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10:00 - 11:00 am.

Jamie Pommersheim, Reed College.

Combinatorial Games and Factorization in Generalized Power Series Rings.

In the 1970s, John Horton Conway introduced the surreal numbers, a number system that can be used to quantify the play of many combinatorial games. The surreal numbers form a field containing all real numbers as well as all ordinal numbers. Among the elements of this field, one finds $\omega$ (the first infinite ordinal), $\omega - 1$ , $\sqrt{\omega}$, $\frac{1}{\omega}$ (an infinitesimal) and numbers like $\frac{\omega^{\omega}}{\sqrt{\omega^2 - \pi}} + \omega^{\frac{1}{\omega}}$. Within the surreal numbers, there is also a natural generalization of the integers, called the omnific integers, denoted $\mathbb{O}\mathbb{Z}$. The first three numbers listed above are omnific integers, while the last two are not. With this new notion of integer, one can revisit many of the classical questions of number theory. Most immediately, what are the prime numbers? Can every omnific integer be factored uniquely into omnnific prime numbers? A structure theorem tells us that every surreal number can be represented as a certain generalized power series, so these questions are closely related to algebraic properties of generalized power series rings. In this talk, after introducing the surreal numbers, we'll explore some questions about primes in these rings.

11:20 - 11:50 am.

Daniel Ford, Google Inc.

Random Phylogenetic Trees.

In this talk we will look at random phylogenetic trees: rooted binary leaf-labeled trees. Phylogenetic trees are often used to represent ancestral relationships between organisms. Reconstruction algorithms often use MCMC method and so probabilities on these trees are of interest. We'll discuss some desirable properties of such probabilities and two parameterized models with these properties: the alpha and beta models. The shape of real evolutionary trees will also be discussed if there is time.

12:00 - 12:30 pm.

Fu Liu, University of California at Davis.

The volume of the Birkhoff polytope.

We provide an explicit combinatorial formula for the volume of the Birkhoff polytope. We do this by finding the multivariate generating function for the lattice points of the polytope. Our basic method is Barvinok's algorithm, which involves describing a triangulation of the dual cone to each vertex cone. We use toric ideals and Groebner bases to compute the triangulation. This is joint work with Jesus De Loera and Ruriko Yoshida.

02:00 - 02:30 pm.

Carol Meyers, Lawrence Livermore National Laboratory.

Modeling and Solving the Pup Matching Problem.

In this talk we examine the Pup Matching problem, a network flow problem arising in the trucking industry. The goal is to assign small trailers ('pups') to be paired behind caps in an optimal manner, where each cab can have either one or two pups following it. This problem is a variant of a multicommodity flow problem where two commodities traversing an arc together incur the cost of the arc only once. We propose a new integer programming formulation for the problem, as well as identifying practical problems with such formulations and how variants of the problem are related to Nash equilibria.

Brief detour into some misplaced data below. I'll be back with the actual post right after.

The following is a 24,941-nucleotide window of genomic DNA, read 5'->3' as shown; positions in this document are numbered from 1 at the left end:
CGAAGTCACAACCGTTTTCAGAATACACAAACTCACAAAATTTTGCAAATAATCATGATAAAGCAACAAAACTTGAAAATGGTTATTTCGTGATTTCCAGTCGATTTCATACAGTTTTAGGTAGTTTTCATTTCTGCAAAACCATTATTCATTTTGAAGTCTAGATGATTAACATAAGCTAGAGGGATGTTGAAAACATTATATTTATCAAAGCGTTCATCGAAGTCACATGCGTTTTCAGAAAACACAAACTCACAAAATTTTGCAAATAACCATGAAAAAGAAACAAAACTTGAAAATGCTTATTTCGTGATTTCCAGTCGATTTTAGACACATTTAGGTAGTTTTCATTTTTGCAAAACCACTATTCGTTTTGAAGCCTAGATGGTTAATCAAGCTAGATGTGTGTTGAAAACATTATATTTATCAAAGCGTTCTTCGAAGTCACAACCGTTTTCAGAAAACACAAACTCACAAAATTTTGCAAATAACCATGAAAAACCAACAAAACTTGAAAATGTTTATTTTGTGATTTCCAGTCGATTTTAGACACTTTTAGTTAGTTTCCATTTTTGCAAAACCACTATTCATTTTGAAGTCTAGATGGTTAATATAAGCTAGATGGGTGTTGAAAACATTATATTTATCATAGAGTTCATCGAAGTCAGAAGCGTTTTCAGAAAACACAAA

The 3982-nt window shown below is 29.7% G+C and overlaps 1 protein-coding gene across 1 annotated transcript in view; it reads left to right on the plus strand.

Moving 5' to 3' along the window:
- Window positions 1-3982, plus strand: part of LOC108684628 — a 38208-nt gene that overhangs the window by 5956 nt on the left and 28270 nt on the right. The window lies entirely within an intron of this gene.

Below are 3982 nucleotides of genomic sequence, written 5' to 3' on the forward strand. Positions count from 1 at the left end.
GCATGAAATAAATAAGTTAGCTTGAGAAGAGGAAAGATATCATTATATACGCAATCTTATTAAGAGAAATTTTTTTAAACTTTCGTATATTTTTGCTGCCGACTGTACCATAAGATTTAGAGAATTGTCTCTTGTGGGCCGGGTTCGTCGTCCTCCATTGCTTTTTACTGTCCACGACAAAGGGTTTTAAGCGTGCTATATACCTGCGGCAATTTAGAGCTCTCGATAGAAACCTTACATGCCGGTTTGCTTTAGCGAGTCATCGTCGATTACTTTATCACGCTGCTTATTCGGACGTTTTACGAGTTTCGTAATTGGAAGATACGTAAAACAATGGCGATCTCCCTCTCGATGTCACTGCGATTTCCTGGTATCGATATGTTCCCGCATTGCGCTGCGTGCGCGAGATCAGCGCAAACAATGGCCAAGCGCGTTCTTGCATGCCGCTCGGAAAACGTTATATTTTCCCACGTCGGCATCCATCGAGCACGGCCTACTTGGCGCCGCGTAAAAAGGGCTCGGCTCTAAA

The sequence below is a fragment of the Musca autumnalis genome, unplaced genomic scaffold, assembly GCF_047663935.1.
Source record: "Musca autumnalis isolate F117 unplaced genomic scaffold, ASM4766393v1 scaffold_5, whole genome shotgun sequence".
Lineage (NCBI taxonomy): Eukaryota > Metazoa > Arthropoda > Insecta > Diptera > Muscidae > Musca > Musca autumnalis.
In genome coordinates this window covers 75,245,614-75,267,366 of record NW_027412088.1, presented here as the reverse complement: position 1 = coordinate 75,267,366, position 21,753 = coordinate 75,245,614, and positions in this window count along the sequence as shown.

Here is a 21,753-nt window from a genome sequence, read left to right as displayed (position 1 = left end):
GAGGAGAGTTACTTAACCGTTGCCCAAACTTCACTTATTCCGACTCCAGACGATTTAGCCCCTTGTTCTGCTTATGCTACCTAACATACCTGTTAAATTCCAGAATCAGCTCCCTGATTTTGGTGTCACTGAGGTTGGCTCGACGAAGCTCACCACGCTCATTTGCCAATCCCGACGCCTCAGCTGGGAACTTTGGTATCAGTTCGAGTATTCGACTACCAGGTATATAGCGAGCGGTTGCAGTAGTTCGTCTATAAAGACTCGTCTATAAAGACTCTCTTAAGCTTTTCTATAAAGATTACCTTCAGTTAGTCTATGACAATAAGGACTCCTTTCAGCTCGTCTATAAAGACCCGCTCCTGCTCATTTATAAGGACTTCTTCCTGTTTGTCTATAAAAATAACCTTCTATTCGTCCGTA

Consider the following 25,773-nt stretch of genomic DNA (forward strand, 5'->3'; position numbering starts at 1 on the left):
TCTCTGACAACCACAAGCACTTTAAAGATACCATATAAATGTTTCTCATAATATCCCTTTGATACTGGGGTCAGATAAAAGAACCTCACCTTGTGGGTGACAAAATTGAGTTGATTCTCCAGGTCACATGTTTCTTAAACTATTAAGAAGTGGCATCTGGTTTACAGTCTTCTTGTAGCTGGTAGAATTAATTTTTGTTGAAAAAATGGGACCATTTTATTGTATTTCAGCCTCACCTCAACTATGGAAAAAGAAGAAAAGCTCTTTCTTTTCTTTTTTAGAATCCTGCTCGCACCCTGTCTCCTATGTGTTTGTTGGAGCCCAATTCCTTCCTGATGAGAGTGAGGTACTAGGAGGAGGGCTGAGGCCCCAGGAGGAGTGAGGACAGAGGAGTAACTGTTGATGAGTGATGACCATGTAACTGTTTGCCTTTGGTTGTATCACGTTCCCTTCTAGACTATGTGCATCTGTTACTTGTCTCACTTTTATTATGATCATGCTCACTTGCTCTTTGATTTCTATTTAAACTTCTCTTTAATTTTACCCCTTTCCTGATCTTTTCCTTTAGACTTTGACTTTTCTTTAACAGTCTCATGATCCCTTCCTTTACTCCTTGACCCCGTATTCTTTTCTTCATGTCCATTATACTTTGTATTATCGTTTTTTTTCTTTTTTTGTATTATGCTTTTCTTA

02:45 - 03:15 pm.

Stephen Hartke, University of Illinois at Urbana-Champaign.

Graph classes characterized both by forbidden subgraphs and degree sequences.

Given a set $\mathcal{F}$ of graphs, a graph $G$ is $\mathcal{F}$-free if $G$ does not contain any member of $\mathcal{F}$ as an induced subgraph. We say that $\mathcal{F}$ is a degree-sequence-forcing set if, for each graph $G$ in the class $\mathcal{C}$ of $\mathcal{F}$-free graphs, every realization of the degree sequence of $G$ is also in $\mathcal{C}$. We prove that for any $k$ there are finitely many minimal degree-sequence-forcing sets with cardinality $k$. We also give a complete characterization of the degree-sequence-forcing sets $\mathcal{F}$ when $\mathcal{F}$ has cardinality at most two, and partial results when $\mathcal{F}$ has cardinality three. This is joint work with M.D. Barrus and M. Kumbhat.

04:00 - 05:00 pm.

Richard Scott, Santa Clara University.

Growth series for vertex-regular cube complexes.

For any Coxeter group $W$, there is a well-known recursive formula for its growth series relative to the standard generating set. If $W$ is right-angled, there is a natural cube complex on which it acts, and the growth series for $W$ can be interpreted as a generating function for the number of vertices at a given distance to a fixed vertex. Since $W$ acts transitively on the vertices of the Davis complex, the links of the vertices are all isomorphic (as simplicial complexes), and the formula for the growth series is a rational function involving only the $f$-vector of this link. In this talk, I will describe a more general class of vertex-regular cube complexes arising from "mock reflection groups", and show that the same formula for the growth series holds.